The analysis of the change / retention of the adjectival resultative in translation is shown in Tables 5-9. Sixteen out of 19 scrutinised adjectival resultatives in the ST (Table 2) were translated into adjectival resultatives in the TT (Table 5). The count was restricted to those cases for which an adjectival resultative-to-adjectival resultative counterpart would be available, that is, an adjectival resultative-to-adjectival resultative form in the ST was rendered as such in the TT, 16 examples in total. The un-prefixation and durative adverbial ranked highest when the diagnostics was applied in the TT, followed by coordination with prototypical adjectives. Adjectival gradation scored lowest.
Three adjectival resultatives from the ST did not result in the translation pair. One adjectival resultative was translated into an adjective (difficult), one into a verb (shall pass), and one was translated into the participle (released). This study analysed the occurrence of to be + participle forms.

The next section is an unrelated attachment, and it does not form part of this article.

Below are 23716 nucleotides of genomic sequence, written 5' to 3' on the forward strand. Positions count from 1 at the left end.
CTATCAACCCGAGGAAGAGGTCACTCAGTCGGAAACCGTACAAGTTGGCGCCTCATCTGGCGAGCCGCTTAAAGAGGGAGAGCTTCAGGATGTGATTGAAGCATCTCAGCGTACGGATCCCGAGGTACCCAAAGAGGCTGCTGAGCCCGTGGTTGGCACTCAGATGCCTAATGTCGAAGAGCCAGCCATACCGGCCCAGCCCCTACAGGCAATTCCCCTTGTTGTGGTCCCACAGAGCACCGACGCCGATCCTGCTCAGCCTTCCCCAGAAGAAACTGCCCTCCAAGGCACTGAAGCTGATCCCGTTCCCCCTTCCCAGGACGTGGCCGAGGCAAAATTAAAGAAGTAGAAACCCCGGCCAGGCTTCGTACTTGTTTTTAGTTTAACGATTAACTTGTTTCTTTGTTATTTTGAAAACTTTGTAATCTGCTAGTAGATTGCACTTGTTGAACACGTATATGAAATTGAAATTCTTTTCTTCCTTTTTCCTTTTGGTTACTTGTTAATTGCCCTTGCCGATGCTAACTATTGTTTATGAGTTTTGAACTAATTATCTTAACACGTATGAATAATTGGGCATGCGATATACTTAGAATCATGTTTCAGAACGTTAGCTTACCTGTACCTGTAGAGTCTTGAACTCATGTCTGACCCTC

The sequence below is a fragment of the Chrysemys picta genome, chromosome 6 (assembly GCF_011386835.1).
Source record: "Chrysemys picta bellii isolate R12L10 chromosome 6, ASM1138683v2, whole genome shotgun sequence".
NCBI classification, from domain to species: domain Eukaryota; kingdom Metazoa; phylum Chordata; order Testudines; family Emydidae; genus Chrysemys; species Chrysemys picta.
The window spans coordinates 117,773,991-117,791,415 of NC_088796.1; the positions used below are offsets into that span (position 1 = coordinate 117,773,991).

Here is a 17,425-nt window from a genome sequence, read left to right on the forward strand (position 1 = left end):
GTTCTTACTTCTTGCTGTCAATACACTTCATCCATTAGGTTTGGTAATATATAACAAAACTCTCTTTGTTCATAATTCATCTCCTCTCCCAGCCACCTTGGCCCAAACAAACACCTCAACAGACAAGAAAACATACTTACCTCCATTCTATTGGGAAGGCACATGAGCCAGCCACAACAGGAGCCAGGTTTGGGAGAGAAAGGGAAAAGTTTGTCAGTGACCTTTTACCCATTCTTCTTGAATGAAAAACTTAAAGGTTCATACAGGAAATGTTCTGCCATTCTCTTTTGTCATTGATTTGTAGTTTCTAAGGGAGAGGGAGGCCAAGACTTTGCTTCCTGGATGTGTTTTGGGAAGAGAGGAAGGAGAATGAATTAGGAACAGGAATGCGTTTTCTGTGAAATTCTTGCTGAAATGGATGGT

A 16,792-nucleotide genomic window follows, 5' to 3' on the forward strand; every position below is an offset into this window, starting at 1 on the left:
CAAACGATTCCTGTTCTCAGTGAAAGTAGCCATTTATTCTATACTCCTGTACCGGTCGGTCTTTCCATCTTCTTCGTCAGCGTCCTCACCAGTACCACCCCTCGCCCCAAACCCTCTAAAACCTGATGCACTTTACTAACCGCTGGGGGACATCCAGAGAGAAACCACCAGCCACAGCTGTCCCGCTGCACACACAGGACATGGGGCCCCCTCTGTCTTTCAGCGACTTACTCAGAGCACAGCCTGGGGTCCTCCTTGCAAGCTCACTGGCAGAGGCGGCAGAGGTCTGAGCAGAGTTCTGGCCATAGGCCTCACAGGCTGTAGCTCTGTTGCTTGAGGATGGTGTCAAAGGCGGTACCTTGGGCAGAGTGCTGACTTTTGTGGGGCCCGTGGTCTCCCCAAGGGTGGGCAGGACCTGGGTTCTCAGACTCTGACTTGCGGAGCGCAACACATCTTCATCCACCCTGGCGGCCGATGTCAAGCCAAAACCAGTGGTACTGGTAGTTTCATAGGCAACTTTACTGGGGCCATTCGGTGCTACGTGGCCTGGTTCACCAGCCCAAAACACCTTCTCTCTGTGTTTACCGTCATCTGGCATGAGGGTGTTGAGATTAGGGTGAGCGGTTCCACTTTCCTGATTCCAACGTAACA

Before we turn to more specific focus, it is worth considering interesting findings shown in Table 6. Table 6 shows how extracted samples in the ST match their counterparts in the TT. They account for behaviour concerning the same diagnostics applied in the ST and the TT.
While neizlozen, as in (16), is not accepted in Croatian, unexposed is entering English (the meaning of not having been exhibited or brought to public notice, e.g. 'Andy Warhol's Unexposed Exposures at Steven Kasher Gallery').
ST TT (16) 1. * neizlozen 1. is unexposed Zaklonjeno podrucje manjem utjecaju; to; je svako podrucje u 2. ili je 2. is more exposed unutrasnjim morskim izlozeniji; to; vodama ili 3. ili je izlozen 3. is exposed and teritorijalnom moru i podlozan; open to; na kojem je brod 4. ili je jako 4. is very exposed; izlozen manjem izlozen; 5. is still utjecaju vjetra i 5. ili je jos exposed. mora, bez obzira uvijek izlozen. plovi li, pluta ili je usidren. A sheltered area is any area in the internal sea waters or territorial sea in which a ship is less exposed to the effects of wind and sea, regardless of whether it is navigating, floating or is anchored.